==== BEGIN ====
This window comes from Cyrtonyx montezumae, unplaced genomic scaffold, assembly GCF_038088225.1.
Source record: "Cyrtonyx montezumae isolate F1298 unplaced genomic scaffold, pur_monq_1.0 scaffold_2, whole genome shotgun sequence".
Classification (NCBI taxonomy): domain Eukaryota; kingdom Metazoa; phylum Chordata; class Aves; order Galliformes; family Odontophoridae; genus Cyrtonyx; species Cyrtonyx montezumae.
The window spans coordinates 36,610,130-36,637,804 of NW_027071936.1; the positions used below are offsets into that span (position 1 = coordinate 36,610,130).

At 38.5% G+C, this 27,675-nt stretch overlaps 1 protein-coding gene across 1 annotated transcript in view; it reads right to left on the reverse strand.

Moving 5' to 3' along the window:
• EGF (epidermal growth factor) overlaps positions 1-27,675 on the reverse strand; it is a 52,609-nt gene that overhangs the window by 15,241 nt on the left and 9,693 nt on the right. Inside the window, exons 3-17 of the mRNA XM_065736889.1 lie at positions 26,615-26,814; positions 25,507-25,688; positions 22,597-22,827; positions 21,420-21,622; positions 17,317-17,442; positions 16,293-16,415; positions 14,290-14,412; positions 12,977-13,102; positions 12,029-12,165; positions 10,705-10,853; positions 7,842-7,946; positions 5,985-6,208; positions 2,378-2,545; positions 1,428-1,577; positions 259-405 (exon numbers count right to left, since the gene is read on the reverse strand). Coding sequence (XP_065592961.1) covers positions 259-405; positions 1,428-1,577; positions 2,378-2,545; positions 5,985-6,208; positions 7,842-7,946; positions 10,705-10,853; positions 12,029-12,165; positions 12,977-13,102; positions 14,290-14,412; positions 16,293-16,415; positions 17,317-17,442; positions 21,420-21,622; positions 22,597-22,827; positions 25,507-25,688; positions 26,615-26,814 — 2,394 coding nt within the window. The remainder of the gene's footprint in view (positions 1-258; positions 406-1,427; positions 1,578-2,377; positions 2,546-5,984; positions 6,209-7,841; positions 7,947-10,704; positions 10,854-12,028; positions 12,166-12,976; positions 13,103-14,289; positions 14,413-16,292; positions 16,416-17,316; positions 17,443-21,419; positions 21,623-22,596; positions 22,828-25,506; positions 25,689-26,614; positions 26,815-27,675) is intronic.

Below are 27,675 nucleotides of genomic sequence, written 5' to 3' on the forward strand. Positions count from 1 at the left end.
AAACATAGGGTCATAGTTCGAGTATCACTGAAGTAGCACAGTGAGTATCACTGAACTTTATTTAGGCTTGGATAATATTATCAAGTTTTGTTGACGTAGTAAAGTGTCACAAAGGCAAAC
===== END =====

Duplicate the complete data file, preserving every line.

This window comes from Cyrtonyx montezumae, unplaced genomic scaffold, assembly GCF_038088225.1.
Source record: "Cyrtonyx montezumae isolate F1298 unplaced genomic scaffold, pur_monq_1.0 scaffold_2, whole genome shotgun sequence".
Classification (NCBI taxonomy): domain Eukaryota; kingdom Metazoa; phylum Chordata; class Aves; order Galliformes; family Odontophoridae; genus Cyrtonyx; species Cyrtonyx montezumae.
The window spans coordinates 36,610,130-36,637,804 of NW_027071936.1; the positions used below are offsets into that span (position 1 = coordinate 36,610,130).

At 38.5% G+C, this 27,675-nt stretch overlaps 1 protein-coding gene across 1 annotated transcript in view; it reads right to left on the reverse strand.

Moving 5' to 3' along the window:
• EGF (epidermal growth factor) overlaps positions 1-27,675 on the reverse strand; it is a 52,609-nt gene that overhangs the window by 15,241 nt on the left and 9,693 nt on the right. Inside the window, exons 3-17 of the mRNA XM_065736889.1 lie at positions 26,615-26,814; positions 25,507-25,688; positions 22,597-22,827; positions 21,420-21,622; positions 17,317-17,442; positions 16,293-16,415; positions 14,290-14,412; positions 12,977-13,102; positions 12,029-12,165; positions 10,705-10,853; positions 7,842-7,946; positions 5,985-6,208; positions 2,378-2,545; positions 1,428-1,577; positions 259-405 (exon numbers count right to left, since the gene is read on the reverse strand). Coding sequence (XP_065592961.1) covers positions 259-405; positions 1,428-1,577; positions 2,378-2,545; positions 5,985-6,208; positions 7,842-7,946; positions 10,705-10,853; positions 12,029-12,165; positions 12,977-13,102; positions 14,290-14,412; positions 16,293-16,415; positions 17,317-17,442; positions 21,420-21,622; positions 22,597-22,827; positions 25,507-25,688; positions 26,615-26,814 — 2,394 coding nt within the window. The remainder of the gene's footprint in view (positions 1-258; positions 406-1,427; positions 1,578-2,377; positions 2,546-5,984; positions 6,209-7,841; positions 7,947-10,704; positions 10,854-12,028; positions 12,166-12,976; positions 13,103-14,289; positions 14,413-16,292; positions 16,416-17,316; positions 17,443-21,419; positions 21,623-22,596; positions 22,828-25,506; positions 25,689-26,614; positions 26,815-27,675) is intronic.

Below are 27,675 nucleotides of genomic sequence, written 5' to 3' on the forward strand. Positions count from 1 at the left end.
AAACATAGGGTCATAGTTCGAGTATCACTGAAGTAGCACAGTGAGTATCACTGAACTTTATTTAGGCTTGGATAATATTATCAAGTTTTGTTGACGTAGTAAAGTGTCACAAAGGCAAAC